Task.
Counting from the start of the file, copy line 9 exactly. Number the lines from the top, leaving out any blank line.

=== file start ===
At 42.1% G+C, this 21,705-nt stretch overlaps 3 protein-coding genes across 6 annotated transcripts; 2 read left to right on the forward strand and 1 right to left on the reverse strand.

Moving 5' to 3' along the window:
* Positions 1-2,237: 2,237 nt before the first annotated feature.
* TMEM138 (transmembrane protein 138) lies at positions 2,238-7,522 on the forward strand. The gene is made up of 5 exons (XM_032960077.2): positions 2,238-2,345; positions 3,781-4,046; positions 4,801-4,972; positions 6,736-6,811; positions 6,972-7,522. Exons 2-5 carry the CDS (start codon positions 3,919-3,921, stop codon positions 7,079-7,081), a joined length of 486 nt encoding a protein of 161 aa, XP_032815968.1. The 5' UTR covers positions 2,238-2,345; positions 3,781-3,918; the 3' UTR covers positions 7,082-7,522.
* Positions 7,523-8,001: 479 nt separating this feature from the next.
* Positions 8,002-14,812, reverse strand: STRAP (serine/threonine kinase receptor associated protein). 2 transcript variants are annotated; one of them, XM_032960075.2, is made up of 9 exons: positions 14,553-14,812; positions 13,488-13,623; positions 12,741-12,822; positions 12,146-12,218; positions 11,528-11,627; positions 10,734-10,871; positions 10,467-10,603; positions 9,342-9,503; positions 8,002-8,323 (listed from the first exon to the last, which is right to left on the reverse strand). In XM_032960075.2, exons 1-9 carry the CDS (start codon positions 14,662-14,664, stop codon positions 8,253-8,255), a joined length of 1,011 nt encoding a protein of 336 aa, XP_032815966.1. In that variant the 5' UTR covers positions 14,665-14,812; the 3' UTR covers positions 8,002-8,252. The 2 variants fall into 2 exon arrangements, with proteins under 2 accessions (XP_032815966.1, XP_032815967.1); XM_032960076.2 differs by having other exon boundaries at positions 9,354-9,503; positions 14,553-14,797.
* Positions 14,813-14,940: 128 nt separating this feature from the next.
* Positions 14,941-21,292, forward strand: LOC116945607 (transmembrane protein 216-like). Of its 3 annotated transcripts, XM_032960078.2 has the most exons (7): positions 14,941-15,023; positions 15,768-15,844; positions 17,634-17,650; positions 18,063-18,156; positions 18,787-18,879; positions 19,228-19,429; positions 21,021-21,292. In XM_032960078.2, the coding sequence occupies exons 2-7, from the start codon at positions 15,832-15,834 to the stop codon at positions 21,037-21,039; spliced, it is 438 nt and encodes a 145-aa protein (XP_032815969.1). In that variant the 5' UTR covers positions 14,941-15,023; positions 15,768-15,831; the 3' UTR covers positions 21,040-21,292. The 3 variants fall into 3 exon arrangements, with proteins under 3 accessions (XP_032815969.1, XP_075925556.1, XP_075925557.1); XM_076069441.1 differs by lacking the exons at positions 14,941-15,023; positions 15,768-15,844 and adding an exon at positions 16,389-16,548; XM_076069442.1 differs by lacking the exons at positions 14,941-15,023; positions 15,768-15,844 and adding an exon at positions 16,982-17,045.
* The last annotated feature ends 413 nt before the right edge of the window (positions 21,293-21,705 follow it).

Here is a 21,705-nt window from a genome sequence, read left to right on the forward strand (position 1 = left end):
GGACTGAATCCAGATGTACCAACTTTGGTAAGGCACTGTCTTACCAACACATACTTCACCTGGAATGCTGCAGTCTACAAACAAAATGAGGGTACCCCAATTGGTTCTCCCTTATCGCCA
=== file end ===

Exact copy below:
* The last annotated feature ends 413 nt before the right edge of the window (positions 21,293-21,705 follow it).